Category 7: Baseball
Is anything as nostalgic as baseball? And if you want to reminisce about baseball years gone by, your go to author is Roger Angell. Not only is he one of the greatest of all baseball writers, but he wrote about different baseball eras, so you can choose the one that best fits your mood. Or go with Once More Around the Park: A Baseball Reader, that collects some of his best writings from throughout the years. And then you can tell everyone about how back in your day things, and especially baseball, were so much better.
Category 8: Gillian Flynn
Back in August I finally read Flynn’s bestseller Gone Girl. It was on the shelf at the library at the time. Now, at the end of October, it has 333 holds on it. Ah, the power of cinema. Gone Girl was not her first book, nor was it the first one of hers I read. Sharp Objects was her first book, which I stuck into my horror books blog. Her second book, and the first I read, is Dark Places. This is the story of Libby Bray, who as a girl survived the night her brother massacred the rest of their family. As an adult, still carrying physical, mental and emotional scars of that horrible night, she reluctantly is drawn into an amateur sleuths attempts to prove her brother innocent. The secrets they unearth are surprising and lead to, aptly enough, dark places. Wonderful read, and lets hope that the movie version in production, starring Charlize Theron, lives up to it.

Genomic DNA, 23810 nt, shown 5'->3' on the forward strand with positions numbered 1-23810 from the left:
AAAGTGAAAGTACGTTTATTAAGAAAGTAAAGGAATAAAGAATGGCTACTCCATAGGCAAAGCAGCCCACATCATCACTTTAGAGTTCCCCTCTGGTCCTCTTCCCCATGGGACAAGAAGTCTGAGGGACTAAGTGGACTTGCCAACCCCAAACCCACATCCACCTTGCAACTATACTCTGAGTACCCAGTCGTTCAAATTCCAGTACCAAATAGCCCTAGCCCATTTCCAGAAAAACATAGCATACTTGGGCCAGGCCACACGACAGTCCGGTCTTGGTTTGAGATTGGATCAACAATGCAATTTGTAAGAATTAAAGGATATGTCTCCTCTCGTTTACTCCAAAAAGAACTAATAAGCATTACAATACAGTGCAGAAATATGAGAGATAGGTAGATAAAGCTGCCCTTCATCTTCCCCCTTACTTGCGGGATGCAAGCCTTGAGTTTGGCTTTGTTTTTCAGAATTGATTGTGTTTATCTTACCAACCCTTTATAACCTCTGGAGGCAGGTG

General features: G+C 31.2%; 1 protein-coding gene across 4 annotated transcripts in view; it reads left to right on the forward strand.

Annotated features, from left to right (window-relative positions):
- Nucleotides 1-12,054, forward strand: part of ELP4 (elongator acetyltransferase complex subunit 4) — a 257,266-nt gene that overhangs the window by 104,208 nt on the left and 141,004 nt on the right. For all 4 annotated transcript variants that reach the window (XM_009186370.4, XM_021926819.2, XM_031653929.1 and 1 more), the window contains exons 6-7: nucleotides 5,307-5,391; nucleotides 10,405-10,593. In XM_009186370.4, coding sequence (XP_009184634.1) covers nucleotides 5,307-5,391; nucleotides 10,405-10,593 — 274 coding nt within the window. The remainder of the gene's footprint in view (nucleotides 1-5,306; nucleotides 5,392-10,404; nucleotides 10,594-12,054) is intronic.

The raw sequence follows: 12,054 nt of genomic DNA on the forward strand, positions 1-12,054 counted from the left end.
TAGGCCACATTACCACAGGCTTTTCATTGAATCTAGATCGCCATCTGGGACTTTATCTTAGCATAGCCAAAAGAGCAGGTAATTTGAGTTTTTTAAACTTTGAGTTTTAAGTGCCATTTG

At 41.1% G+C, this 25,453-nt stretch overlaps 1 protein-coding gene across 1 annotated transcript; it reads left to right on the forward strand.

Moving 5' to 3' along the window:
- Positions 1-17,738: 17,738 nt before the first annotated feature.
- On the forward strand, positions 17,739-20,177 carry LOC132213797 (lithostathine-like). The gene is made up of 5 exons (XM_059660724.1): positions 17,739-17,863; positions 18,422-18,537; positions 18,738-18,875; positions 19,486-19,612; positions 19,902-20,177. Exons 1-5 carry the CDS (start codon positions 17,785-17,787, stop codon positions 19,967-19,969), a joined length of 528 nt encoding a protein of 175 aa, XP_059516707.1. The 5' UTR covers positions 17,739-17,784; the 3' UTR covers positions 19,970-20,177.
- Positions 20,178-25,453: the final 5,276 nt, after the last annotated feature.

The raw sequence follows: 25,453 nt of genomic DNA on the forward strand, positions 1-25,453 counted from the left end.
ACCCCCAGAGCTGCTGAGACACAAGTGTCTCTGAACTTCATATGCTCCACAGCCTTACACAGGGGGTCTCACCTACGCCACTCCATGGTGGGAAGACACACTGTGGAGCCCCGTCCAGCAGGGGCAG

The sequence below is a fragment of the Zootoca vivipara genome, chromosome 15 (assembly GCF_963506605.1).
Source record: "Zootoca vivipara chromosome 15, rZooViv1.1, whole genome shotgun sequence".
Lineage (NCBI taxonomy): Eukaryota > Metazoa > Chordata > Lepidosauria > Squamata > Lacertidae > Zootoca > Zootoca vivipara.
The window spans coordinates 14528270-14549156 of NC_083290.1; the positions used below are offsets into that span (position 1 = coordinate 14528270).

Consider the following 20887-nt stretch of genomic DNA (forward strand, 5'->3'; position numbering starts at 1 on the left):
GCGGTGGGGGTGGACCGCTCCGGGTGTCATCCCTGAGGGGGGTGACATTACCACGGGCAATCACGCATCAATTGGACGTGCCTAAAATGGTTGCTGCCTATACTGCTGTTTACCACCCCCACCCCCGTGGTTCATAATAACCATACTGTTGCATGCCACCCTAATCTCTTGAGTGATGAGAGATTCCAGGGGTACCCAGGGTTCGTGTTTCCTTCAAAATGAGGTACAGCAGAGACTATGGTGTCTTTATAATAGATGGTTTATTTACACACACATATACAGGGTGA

Hmm. Didn’t even get close to 3000 words. Must be losing my touch. Anyway, one of the nice things about Random Book Day for you, the reader, is that you can mention, suggest, or ridicule any book you want in the comments section.
Find all of these books in our library catalog here: https://fontana.nccardinal.org/eg/opac/results?bookbag=37759;page=0;locg=155;depth=0